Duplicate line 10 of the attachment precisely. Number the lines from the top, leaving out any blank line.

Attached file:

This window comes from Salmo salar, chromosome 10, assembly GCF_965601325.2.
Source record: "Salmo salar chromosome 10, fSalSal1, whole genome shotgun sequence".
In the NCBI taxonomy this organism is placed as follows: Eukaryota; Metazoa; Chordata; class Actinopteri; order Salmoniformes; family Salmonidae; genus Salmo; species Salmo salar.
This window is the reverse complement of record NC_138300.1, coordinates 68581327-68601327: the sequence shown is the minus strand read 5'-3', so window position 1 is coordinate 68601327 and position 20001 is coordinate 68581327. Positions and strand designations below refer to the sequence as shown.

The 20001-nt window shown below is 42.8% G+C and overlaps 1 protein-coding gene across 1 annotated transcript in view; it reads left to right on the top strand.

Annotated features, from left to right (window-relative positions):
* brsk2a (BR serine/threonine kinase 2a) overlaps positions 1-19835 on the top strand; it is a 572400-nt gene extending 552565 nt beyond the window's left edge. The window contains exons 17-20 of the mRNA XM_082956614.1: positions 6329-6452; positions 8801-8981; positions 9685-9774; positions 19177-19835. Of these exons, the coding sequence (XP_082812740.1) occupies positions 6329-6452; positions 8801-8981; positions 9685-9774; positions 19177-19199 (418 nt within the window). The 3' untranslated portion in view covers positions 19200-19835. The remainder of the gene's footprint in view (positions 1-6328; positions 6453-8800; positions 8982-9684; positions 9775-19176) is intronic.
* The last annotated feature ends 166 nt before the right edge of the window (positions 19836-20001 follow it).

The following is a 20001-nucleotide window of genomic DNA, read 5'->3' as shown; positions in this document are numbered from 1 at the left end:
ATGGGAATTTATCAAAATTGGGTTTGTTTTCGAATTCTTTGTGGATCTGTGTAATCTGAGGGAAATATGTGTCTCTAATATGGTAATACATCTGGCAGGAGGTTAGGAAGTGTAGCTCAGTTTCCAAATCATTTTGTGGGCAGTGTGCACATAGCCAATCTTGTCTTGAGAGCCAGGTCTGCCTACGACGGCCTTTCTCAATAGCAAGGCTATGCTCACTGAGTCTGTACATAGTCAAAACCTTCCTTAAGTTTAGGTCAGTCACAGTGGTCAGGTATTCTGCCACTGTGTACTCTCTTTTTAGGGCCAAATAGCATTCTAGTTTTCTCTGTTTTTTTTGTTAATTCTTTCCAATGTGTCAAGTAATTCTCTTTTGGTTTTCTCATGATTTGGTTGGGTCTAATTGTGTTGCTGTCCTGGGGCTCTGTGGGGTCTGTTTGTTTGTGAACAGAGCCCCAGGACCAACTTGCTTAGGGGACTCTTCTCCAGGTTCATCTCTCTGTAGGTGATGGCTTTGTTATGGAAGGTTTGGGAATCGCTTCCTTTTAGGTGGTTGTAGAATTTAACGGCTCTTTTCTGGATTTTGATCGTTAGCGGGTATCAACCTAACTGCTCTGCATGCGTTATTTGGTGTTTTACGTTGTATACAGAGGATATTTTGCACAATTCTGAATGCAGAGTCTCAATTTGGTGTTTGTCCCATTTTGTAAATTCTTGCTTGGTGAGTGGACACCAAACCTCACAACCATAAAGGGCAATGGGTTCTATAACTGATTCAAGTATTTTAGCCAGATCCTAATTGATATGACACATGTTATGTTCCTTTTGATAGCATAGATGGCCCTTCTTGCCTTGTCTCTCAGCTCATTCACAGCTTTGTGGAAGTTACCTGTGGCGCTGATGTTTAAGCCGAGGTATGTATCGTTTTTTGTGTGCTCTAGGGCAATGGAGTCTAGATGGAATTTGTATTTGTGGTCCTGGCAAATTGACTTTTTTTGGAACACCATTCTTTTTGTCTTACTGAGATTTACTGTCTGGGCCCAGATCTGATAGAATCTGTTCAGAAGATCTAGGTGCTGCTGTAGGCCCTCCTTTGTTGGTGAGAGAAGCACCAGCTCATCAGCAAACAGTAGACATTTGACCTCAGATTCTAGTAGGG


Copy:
ATGGGAATTTATCAAAATTGGGTTTGTTTTCGAATTCTTTGTGGATCTGTGTAATCTGAGGGAAATATGTGTCTCTAATATGGTAATACATCTGGCAGGAGGTTAGGAAGTGTAGCTCAGTTTCCAAATCATTTTGTGGGCAGTGTGCACATAGCCAATCTTGTCTTGAGAGCCAGGTCTGCCTACGACGGCCTTTCTCAATAGCAAGGCTATGCTCACTGAGTCTGTACATAGTCAAAACCTTCCTTAAGTTTAGGTCAGTCACAGTGGTCAGGTATTCTGCCACTGTGTACTCTCTTTTTAGGGCCAAATAGCATTCTAGTTTTCTCTGTTTTTTTTGTTAATTCTTTCCAATGTGTCAAGTAATTCTCTTTTGGTTTTCTCATGATTTGGTTGGGTCTAATTGTGTTGCTGTCCTGGGGCTCTGTGGGGTCTGTTTGTTTGTGAACAGAGCCCCAGGACCAACTTGCTTAGGGGACTCTTCTCCAGGTTCATCTCTCTGTAGGTGATGGCTTTGTTATGGAAGGTTTGGGAATCGCTTCCTTTTAGGTGGTTGTAGAATTTAACGGCTCTTTTCTGGATTTTGATCGTTAGCGGGTATCAACCTAACTGCTCTGCATGCGTTATTTGGTGTTTTACGTTGTATACAGAGGATATTTTGCACAATTCTGAATGCAGAGTCTCAATTTGGTGTTTGTCCCATTTTGTAAATTCTTGCTTGGTGAGTGGACACCAAACCTCACAACCATAAAGGGCAATGGGTTCTATAACTGATTCAAGTATTTTAGCCAGATCCTAATTGATATGACACATGTTATGTTCCTTTTGATAGCATAGATGGCCCTTCTTGCCTTGTCTCTCAGCTCATTCACAGCTTTGTGGAAGTTACCTGTGGCGCTGATGTTTAAGCCGAGGTATGTATCGTTTTTTGTGTGCTCTAGGGCAATGGAGTCTAGATGGAATTTGTATTTGTGGTCCTGGCAAATTGACTTTTTTTGGAACACCATTCTTTTTGTCTTACTGAGATTTACTGTCTGGGCCCAGATCTGATAGAATCTGTTCAGAAGATCTAGGTGCTGCTGTAGGCCCTCCTTTGTTGGTGAGAGAAGCACCAGCTCATCAGCAAACAGTAGACATTTGACCTCAGATTCTAGTAGGG